Grand Island Senior High students construct home for Habitat for Humanity
GRAND ISLAND, Neb. (KSNB) - Grand Island Senior High School construction students were working on a big project Friday. The students were working on constructing a home as part of the Academy of Technical Sciences and also for a special cause.
The senior high students were building an approximately 1,000-square-foot home for a Habitat for Humanity family.
Twenty-six students started working at the site with only a hole dug in the ground at the start of the 2021-22 school year. The young workers installed the foundation, the plywood for the floors and were last putting together the framing for the walls.
Isreal Diaz, a senior Grand Island Senior High and part of the academy, had been helping build the home since the beginning.
“These guys are really out here doing the best they could and they’re actually improving more from the first day, from just pouring footings, to framing the house,” Diaz said. “Pretty soon we’re going to add a roof so, yeah, it’s pretty nice.”
Diaz said his interest in skilled labor came from his dad who owned a cement pouring business. He noted he had been giving his father a helping hand with his project since he was 12 years old.
Brett Forsman, construction instructor for GIPS Career Pathway Institute, worked alongside these students and said, giving the kids the opportunity to work on a home out in the field was especially important at the time.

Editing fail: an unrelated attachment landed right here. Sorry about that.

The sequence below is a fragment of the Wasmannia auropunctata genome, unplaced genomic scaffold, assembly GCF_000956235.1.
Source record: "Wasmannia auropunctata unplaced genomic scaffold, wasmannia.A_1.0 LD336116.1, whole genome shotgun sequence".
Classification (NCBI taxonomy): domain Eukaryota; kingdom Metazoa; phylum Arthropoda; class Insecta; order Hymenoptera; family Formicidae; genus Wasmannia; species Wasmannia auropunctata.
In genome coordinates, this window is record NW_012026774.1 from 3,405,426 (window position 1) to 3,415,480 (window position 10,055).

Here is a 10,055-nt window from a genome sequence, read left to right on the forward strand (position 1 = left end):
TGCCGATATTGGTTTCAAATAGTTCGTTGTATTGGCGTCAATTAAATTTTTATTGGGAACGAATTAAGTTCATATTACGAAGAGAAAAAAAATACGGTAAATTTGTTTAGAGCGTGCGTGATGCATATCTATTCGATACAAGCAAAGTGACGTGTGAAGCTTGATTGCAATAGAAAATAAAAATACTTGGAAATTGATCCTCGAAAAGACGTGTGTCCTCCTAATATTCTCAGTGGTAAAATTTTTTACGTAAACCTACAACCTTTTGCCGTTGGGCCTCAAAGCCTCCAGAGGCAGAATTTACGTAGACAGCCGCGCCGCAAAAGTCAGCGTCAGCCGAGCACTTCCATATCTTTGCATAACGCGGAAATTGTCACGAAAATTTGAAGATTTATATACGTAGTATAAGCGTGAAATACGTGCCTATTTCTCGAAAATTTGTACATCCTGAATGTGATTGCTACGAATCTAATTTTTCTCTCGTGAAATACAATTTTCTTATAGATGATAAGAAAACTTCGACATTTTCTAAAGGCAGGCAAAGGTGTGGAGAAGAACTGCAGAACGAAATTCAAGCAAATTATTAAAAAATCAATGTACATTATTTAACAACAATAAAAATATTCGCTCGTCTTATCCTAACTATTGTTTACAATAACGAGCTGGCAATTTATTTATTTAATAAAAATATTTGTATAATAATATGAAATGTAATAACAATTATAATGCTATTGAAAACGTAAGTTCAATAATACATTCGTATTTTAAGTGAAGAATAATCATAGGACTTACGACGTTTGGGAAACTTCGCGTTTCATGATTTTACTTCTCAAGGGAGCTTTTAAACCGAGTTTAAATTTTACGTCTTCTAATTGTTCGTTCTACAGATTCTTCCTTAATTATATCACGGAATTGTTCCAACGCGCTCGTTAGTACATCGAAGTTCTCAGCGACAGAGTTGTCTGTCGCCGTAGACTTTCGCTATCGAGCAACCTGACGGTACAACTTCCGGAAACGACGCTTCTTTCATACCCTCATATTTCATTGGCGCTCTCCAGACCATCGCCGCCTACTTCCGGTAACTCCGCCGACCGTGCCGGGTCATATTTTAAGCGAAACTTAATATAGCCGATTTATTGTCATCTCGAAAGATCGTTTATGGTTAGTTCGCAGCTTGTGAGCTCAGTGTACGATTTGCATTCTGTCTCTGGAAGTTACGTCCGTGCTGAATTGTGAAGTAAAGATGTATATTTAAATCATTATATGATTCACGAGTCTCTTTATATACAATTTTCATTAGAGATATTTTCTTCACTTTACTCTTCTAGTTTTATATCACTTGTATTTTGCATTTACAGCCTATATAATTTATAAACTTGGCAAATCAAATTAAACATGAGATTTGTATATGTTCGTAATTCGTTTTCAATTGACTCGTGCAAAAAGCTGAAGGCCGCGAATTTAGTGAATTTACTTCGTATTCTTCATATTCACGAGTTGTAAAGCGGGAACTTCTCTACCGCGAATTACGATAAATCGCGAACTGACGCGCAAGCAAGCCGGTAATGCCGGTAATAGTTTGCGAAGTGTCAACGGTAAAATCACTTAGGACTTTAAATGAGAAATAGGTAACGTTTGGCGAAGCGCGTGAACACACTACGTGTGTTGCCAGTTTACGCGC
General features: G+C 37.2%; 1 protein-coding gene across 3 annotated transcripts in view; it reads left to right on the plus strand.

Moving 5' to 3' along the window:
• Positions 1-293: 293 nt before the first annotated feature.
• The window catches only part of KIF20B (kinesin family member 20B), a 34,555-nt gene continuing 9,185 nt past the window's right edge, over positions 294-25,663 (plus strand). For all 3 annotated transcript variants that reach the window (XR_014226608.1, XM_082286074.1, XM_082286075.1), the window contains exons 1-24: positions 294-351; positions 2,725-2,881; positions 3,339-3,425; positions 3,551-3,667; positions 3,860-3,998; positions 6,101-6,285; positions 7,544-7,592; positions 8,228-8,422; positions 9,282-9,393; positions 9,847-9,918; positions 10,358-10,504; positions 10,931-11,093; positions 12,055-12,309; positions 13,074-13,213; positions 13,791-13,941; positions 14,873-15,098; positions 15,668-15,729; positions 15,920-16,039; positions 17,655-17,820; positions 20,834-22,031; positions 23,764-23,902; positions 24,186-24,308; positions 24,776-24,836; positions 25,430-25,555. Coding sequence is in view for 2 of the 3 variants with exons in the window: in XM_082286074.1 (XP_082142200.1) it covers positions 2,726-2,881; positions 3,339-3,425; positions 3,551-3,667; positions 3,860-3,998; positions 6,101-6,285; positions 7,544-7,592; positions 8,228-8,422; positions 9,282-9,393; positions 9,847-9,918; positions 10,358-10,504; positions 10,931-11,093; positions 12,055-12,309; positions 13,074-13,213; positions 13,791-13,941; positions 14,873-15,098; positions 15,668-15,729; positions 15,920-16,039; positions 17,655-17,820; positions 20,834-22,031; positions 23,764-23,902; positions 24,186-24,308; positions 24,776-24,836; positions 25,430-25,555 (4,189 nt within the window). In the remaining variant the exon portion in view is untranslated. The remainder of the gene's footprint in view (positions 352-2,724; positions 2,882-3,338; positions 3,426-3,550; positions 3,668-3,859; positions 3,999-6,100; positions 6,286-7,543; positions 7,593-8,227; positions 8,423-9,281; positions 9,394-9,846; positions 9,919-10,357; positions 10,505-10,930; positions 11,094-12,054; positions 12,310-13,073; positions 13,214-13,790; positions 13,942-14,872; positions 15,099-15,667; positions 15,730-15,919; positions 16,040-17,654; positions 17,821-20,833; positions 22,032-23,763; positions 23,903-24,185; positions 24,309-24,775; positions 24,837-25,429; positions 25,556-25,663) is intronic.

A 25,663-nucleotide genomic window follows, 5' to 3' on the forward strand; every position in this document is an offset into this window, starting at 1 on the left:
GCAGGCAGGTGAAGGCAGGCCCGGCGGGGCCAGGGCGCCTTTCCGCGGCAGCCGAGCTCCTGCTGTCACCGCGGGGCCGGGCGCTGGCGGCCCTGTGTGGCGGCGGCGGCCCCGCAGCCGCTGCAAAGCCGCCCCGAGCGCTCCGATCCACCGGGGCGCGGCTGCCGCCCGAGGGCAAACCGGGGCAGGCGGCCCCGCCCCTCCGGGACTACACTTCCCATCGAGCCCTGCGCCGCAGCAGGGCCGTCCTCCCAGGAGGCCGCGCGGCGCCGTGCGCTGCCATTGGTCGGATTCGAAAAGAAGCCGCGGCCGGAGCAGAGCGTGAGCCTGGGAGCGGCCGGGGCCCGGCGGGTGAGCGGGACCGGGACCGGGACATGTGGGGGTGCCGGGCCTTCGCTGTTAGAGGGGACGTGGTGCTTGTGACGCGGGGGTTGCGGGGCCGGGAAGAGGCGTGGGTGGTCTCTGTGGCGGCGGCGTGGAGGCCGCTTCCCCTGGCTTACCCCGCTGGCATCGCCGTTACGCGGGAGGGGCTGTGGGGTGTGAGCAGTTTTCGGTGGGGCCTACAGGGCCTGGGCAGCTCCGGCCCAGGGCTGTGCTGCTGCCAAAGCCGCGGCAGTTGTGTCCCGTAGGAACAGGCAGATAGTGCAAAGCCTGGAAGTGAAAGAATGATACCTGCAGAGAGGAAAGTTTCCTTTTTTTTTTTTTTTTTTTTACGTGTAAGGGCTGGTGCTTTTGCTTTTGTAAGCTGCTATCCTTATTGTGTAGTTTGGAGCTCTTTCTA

“We have a huge shortage of the skilled trade and what we’re trying to do is, we’re trying to close that skills gap and to get students out on an actual job site and get that real-world experience,” Forsman said. “It’s going to better prepare them for their next steps.”
Forsman continued to say that besides items like HVAC, heating and electric, the students were doing all of the work themselves. The high schoolers were planned to watch and learn from the professionals while they installed the other pieces to the home.
Diaz admitted, building the house for Habitat for Humanity tugged at his heart strings.
“It’s an awesome experience,” he said. “I love helping out people and I really hope they love this house right here. And hopefully I get to do more projects like this.”
The students began construction in August with morning and afternoon shifts a few hours per week. Forsman said they expected to make the final touches on the home sometime in March 2022.
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